BRUSSELS — Until recently, Henri Van Ranst enjoyed a quiet, calm, and prosperous life common here in Belgium. He rose from waiter to owner of the famed Villa Lorraine, a temple of haute cuisine, where an average meal costs $150 per person.
But these days, the murder of several teenagers and the accompanying series of judicial and child-sex scandals have stunned Mr. Van Ranst and his fellow good-living 10 million Belgians.
Elsewhere, murders and corruption may be the main course of daily news. But Belgium, which enjoys one of the world's highest standards of living, has long believed that it is beyond the reach of the sordid.
The shock has been such that more than 300,000 citizens - the proportional equivalent of 10 million Americans - recently marched in Brussels demanding reform.
Our entire system "is corrupt," complains Van Ranst, looking out over his Old World-style dining room. The political and social crisis threatens to undo the country's recently recovered fiscal good standing, confirmed by the passage of a new budget.
Worse, the scandals could further aggravate the country's two linguistic groups, the Dutch-speaking Flemish and the French-speaking Walloons, leading to the possible split of this small kingdom in the heart of Europe.
"When I moved here, I thought I was coming to a quiet, nice country," says Tom McGuire, an American consultant in Brussels. "People thought their children were safe. They trusted their police. They trusted their judges."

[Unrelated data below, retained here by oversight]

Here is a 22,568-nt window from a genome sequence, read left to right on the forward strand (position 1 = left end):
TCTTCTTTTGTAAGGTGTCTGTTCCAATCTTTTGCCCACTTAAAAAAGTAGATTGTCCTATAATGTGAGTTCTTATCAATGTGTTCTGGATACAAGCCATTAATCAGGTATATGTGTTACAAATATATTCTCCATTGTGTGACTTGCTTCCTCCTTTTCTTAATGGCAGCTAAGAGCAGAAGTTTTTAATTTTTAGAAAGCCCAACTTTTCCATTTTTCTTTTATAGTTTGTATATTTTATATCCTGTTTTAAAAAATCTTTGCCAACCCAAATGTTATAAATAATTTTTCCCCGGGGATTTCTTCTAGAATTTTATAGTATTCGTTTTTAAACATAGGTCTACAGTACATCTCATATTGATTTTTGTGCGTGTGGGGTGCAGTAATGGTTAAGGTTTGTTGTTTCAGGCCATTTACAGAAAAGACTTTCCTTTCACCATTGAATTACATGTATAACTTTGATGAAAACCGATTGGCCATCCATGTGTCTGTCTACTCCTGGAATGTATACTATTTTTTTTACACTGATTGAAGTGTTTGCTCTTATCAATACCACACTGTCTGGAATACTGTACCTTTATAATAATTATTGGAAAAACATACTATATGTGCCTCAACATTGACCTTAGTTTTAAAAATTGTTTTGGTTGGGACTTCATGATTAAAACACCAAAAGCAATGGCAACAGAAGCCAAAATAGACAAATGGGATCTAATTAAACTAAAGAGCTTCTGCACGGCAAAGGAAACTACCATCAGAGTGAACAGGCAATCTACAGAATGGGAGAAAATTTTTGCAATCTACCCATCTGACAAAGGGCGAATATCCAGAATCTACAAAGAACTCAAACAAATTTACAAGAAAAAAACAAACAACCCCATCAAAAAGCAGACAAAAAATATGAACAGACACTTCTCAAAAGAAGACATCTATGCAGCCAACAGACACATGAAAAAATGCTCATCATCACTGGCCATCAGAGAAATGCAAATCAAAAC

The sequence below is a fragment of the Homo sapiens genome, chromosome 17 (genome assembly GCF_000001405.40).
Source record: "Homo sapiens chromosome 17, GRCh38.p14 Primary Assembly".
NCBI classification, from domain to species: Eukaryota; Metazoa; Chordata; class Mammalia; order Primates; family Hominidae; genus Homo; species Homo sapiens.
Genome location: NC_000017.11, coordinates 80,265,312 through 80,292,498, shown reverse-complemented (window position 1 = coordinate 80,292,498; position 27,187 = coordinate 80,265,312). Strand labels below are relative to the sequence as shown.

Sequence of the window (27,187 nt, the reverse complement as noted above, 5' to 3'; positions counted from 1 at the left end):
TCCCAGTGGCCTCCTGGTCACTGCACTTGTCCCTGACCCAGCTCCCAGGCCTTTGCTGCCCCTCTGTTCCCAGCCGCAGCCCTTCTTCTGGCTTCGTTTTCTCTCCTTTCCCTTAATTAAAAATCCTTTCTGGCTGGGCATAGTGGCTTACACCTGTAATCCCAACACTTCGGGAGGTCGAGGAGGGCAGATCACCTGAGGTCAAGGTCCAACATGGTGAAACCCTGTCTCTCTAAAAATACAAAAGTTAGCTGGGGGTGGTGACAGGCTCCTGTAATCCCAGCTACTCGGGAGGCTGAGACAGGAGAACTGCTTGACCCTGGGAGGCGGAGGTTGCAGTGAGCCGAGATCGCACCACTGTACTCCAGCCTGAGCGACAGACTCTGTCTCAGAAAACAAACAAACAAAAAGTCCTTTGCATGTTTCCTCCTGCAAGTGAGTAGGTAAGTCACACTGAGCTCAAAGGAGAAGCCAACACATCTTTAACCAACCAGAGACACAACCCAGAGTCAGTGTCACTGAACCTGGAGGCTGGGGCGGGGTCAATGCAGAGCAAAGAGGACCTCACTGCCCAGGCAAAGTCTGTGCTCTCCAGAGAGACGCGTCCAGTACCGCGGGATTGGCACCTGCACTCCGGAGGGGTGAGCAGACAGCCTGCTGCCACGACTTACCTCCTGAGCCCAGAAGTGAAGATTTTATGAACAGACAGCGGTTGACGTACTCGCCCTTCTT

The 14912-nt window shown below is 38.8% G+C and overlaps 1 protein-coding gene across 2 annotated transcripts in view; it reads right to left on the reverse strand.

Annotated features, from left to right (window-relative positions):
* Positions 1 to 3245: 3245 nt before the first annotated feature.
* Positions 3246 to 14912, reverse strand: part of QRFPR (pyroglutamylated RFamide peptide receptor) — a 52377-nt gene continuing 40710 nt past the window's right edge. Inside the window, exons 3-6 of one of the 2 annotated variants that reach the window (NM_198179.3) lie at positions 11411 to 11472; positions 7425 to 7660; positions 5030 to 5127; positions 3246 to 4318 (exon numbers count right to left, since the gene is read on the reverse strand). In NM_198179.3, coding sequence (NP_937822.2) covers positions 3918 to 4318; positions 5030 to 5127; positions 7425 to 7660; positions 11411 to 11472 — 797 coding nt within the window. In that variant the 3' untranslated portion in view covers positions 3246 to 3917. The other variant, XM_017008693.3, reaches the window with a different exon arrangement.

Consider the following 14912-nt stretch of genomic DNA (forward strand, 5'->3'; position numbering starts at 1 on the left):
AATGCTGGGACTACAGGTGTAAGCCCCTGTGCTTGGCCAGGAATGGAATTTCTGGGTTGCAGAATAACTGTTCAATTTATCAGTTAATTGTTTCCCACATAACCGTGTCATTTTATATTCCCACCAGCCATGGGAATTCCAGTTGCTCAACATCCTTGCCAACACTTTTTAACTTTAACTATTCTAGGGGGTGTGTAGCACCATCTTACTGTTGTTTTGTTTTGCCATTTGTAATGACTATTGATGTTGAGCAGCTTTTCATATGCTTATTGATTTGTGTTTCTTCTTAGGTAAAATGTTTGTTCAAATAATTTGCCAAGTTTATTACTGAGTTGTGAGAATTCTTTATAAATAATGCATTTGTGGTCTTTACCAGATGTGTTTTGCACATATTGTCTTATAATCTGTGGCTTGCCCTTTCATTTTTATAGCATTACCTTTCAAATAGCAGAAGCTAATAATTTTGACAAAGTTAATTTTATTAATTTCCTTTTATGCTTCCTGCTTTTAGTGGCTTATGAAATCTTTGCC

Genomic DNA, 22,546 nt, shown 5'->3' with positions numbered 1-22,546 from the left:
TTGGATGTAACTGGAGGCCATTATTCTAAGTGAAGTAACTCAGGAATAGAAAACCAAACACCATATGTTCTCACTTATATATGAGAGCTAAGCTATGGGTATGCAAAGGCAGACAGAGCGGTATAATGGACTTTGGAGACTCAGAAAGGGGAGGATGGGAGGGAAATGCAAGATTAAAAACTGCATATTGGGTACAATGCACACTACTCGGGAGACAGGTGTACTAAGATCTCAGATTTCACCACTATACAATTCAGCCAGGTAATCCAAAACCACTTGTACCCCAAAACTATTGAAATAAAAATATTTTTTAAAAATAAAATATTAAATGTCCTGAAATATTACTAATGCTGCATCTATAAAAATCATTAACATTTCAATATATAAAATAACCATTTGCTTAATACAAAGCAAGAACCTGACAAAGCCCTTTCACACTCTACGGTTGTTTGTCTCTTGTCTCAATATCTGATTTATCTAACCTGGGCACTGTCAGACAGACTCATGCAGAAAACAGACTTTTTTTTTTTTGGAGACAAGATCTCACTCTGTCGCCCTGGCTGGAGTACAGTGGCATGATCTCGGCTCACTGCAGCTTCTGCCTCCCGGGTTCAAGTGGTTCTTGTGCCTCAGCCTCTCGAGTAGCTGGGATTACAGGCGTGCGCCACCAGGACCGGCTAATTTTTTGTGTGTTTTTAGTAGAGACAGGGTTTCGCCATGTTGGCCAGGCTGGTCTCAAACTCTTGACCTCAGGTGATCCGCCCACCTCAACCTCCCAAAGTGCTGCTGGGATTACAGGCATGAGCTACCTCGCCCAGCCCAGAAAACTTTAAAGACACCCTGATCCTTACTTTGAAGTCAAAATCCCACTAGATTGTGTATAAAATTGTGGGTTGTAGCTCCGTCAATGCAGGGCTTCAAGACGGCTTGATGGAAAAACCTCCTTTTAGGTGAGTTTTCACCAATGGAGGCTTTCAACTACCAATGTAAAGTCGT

[Editor's note: Mr. McGuire contacted us in 2015 denying that he ever made these statements.]
Belgium's security, plus its central location and home to the European Commission, has helped make the country a mecca for foreign investors. In 1996 alone, major American companies such as Manpower, UPS, and Chrysler all established new European headquarters here.
None are reconsidering their decision, but Chrysler Vice President Hans Tjun was shocked to learn that a grisly triple murder had taken place in his neighborhood restaurant. "We couldn't imagine Brussels to be anything like Detroit," he says.
One scandal after another
The country's crisis of confidence first erupted this summer after police freed two children who had allegedly been abducted by convicted pedophile Marc Dutroux. Police also discovered the bodies of four small girls buried below Mr. Dutroux's various properties and are continuing to search for more. The atrocities were compounded by claims by the parents that Dutroux might have been intentionally protected by politicians and police.
Although he had been convicted in 1989 of raping several young children, his 13-year sentence was shortened twice in general amnesties granted by the king. Then, in 1992, Dutroux was released for good behavior.
He allegedly proceeded to build an entire pedophile ring by registering himself and his wife as invalids and collecting monthly checks of almost $3,000 from the Belgian social security system.
Public disquiet over these revelations was further fueled in August when police arrested five people, including a former Socialist cabinet minister, for the 1991 murder of Socialist leader Andri Cools.